Monday, November 2, 2009

Are birth control pills the best option?

From the New York Times: Nearly a third of women who start a new type of birth control stop within a year, according to one recent study, largely because of changes in their insurance coverage. All methods have some side effects. And the current crop of intrauterine devices, or IUD’s, despite having a nearly perfect efficacy rate, have been slow to catch on, experts say, partly because more doctors need to be trained in inserting them. As a result, whether to promote their particular brand or to encourage better compliance, many birth control manufacturers and doctors are promoting the noncontraceptive benefits of contraception. Whether it’s reducing the risk of cancer, improving the health of mothers-to-be, easing cramps or enhancing complexion, it’s nice to have a medical excuse for using birth control.

Hormonal contraceptive methods use manufactured estrogen and progestin in different combinations and deliver them in a variety of ways — through pills, shots, skin patches, implants, IUDs and vaginal rings. Studies have shown that all those methods reduce the risk of ovarian and endometrial cancer. Some may also help protect against osteoporosis.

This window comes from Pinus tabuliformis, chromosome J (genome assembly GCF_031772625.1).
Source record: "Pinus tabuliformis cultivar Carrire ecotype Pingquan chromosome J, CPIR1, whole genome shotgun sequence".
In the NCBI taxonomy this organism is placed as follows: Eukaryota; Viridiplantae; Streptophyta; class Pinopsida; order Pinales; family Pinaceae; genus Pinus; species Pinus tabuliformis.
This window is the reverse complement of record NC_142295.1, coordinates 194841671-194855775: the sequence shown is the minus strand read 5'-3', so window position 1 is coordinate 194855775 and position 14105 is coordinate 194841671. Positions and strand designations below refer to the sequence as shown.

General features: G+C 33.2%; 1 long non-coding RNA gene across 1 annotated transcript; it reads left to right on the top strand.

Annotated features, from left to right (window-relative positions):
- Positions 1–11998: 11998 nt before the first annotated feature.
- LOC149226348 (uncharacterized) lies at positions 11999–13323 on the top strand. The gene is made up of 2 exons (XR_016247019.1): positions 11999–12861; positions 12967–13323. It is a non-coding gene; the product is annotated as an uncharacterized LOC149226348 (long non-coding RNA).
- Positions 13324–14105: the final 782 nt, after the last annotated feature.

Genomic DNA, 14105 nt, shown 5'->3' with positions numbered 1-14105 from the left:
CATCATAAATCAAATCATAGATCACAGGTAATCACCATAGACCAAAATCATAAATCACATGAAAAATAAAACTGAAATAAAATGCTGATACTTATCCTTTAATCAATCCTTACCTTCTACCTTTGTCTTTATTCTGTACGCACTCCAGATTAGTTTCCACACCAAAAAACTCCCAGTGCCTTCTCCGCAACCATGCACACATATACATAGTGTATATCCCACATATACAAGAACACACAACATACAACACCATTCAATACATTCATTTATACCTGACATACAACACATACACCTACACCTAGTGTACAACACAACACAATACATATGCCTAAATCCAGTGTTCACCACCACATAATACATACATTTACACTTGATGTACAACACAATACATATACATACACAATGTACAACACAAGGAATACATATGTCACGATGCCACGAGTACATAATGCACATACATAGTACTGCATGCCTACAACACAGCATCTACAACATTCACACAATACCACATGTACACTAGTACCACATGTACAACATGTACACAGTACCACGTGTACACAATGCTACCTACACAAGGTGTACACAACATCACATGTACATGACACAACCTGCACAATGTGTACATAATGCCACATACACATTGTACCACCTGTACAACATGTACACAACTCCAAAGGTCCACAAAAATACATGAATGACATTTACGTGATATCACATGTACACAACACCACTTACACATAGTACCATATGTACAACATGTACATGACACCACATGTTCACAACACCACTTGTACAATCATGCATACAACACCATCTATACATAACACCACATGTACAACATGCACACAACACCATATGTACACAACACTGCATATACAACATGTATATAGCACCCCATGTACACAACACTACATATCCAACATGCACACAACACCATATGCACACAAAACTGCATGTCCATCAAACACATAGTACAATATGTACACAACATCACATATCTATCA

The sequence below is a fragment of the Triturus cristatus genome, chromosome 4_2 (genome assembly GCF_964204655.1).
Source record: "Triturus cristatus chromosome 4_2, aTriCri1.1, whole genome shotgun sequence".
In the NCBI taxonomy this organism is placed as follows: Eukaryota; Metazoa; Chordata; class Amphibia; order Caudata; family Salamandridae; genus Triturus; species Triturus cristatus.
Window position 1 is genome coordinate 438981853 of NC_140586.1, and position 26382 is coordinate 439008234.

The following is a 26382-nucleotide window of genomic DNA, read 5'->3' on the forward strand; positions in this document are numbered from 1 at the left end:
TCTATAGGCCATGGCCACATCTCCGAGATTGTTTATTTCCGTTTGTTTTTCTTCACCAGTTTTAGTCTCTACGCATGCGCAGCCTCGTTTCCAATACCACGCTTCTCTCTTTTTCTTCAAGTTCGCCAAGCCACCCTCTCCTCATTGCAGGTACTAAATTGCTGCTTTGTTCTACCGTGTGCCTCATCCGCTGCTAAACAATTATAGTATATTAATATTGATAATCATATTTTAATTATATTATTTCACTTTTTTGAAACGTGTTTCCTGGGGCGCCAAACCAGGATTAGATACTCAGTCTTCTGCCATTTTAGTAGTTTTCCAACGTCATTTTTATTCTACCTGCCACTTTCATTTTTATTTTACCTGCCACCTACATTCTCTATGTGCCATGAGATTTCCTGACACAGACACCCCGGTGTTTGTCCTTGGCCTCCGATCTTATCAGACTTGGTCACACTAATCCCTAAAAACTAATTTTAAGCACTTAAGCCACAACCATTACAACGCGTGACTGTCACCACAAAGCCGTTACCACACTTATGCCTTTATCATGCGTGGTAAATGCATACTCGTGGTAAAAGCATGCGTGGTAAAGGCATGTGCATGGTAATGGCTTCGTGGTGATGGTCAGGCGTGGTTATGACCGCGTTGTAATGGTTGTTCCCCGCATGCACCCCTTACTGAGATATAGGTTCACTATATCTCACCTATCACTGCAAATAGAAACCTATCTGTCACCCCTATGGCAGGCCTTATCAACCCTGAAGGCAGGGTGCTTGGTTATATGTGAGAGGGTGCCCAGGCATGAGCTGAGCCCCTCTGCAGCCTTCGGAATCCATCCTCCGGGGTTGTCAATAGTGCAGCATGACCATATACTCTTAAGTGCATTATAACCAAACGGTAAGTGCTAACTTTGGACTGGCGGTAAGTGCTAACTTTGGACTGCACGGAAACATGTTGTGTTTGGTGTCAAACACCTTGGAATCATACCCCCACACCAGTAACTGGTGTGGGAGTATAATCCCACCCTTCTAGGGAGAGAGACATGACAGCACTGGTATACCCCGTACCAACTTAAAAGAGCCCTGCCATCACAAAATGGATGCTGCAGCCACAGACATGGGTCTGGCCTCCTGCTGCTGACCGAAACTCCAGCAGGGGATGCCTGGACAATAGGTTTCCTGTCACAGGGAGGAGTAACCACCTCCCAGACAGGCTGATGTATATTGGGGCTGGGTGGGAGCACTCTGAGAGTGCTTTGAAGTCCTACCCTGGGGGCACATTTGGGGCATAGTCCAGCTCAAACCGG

Using contraception can also give women a chance to get healthy before they conceive — to stop smoking, lose weight or lower their blood sugar.

Today’s marketing of the “no-bleed” or “extended regimen” pills, all variations on the original pill, plays down the breakthrough bleeding that can occur, according to some skeptics. And while some advocates argue that these newer contraceptive techniques are likely to cause no long-term problems since, historically, women spent most of their reproductive years either pregnant or nursing so had far fewer menstrual periods than women today, the health effects of going for months or even years without a period remain unknown.

I haven't decided which birth control method is best for me long term. I would love to know what you are using and why. It seems like there are risks and benefits to all of them. A part of me says being on hormonal birth control for the next 15 years probably isn't the best thing for my body.

-NewsAnchorMom Jen

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